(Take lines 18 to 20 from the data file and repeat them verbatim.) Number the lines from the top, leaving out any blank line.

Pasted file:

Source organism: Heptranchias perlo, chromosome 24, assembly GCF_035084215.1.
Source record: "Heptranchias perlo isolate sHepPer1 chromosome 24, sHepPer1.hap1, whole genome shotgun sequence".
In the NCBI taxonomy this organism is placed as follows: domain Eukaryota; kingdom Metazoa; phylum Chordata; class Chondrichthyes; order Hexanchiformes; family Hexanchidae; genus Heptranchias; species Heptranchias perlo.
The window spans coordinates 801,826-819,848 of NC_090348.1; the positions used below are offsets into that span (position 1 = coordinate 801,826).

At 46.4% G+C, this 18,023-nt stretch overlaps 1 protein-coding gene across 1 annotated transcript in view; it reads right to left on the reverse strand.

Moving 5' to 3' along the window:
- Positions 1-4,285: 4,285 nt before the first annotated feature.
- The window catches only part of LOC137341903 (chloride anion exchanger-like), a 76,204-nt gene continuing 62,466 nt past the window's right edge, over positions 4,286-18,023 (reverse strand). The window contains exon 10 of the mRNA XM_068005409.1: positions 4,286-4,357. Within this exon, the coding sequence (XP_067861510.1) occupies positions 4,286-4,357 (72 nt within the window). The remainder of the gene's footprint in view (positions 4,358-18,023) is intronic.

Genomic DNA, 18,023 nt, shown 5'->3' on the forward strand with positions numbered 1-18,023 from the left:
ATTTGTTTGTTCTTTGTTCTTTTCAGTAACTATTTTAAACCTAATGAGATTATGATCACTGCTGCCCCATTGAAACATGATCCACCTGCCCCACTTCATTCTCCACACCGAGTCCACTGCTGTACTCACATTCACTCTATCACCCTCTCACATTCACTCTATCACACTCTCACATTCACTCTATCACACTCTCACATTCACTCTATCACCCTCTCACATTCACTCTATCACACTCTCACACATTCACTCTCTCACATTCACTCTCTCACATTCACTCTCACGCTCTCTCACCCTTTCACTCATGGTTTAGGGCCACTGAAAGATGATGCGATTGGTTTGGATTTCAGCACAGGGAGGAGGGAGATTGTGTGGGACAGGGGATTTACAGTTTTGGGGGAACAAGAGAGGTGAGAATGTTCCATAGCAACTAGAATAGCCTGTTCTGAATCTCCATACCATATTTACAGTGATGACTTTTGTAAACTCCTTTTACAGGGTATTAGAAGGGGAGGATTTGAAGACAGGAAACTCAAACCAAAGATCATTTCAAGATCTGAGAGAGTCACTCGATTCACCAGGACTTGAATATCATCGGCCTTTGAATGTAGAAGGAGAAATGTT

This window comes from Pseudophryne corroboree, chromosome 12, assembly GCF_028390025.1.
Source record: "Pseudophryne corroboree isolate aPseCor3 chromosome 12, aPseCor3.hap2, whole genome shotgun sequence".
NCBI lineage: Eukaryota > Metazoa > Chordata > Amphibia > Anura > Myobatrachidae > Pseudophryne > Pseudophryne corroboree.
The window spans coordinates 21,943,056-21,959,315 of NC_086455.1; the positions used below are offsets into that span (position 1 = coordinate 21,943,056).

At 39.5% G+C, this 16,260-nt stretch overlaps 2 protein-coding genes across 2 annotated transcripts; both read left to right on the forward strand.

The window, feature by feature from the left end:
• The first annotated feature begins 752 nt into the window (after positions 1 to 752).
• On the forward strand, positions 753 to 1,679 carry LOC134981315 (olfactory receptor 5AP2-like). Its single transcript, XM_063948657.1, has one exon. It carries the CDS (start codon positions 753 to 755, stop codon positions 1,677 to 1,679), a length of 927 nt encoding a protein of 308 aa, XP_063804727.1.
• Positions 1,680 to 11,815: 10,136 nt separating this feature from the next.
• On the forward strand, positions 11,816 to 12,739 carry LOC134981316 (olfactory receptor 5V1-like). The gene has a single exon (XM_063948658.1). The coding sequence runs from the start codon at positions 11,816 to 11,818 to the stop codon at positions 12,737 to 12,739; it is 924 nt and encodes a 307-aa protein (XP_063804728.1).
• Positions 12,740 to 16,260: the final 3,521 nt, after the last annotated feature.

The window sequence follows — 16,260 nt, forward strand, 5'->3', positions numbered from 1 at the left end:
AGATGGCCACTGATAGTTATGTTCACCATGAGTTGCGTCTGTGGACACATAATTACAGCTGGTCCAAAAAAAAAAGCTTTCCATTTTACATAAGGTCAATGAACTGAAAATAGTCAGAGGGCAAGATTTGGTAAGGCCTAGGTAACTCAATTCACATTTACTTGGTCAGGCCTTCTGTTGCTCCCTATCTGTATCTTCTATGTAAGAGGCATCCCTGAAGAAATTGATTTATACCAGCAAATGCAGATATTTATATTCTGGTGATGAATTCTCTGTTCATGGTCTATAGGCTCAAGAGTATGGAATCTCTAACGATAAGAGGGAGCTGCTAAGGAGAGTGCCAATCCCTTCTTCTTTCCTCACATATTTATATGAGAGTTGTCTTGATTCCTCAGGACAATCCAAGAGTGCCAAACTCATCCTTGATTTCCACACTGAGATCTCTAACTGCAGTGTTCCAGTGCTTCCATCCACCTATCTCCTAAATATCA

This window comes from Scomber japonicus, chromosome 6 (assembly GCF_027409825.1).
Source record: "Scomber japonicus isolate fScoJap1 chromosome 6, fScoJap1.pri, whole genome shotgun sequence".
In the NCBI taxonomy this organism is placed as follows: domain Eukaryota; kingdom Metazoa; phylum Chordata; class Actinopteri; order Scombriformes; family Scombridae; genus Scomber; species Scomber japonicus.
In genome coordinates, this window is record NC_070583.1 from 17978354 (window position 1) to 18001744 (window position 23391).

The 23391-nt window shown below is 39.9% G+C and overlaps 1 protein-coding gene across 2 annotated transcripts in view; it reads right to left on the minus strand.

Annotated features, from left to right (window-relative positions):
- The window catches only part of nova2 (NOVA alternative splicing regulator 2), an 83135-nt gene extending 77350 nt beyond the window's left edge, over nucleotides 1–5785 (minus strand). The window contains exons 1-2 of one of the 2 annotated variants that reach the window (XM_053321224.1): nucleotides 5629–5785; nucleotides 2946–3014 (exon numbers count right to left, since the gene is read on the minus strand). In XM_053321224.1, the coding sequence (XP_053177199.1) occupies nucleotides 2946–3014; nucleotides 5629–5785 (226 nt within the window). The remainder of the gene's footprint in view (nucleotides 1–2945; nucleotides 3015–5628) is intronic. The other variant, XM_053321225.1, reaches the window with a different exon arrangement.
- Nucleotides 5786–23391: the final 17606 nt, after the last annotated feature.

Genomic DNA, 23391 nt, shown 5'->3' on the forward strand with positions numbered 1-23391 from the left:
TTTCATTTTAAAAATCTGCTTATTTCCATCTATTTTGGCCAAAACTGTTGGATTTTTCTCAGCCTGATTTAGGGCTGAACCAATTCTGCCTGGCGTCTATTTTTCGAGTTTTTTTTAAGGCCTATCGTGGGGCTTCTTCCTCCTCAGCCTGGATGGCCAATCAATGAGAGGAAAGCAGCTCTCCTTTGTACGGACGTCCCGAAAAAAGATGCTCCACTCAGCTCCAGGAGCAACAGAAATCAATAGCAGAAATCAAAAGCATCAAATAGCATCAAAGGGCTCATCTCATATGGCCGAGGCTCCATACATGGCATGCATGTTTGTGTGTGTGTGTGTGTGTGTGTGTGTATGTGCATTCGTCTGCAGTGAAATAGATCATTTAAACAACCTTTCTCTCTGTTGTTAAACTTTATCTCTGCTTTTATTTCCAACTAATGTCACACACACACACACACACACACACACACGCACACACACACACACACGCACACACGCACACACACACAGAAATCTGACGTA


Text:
• On the forward strand, positions 753 to 1,679 carry LOC134981315 (olfactory receptor 5AP2-like). Its single transcript, XM_063948657.1, has one exon. It carries the CDS (start codon positions 753 to 755, stop codon positions 1,677 to 1,679), a length of 927 nt encoding a protein of 308 aa, XP_063804727.1.
• Positions 1,680 to 11,815: 10,136 nt separating this feature from the next.
• On the forward strand, positions 11,816 to 12,739 carry LOC134981316 (olfactory receptor 5V1-like). The gene has a single exon (XM_063948658.1). The coding sequence runs from the start codon at positions 11,816 to 11,818 to the stop codon at positions 12,737 to 12,739; it is 924 nt and encodes a 307-aa protein (XP_063804728.1).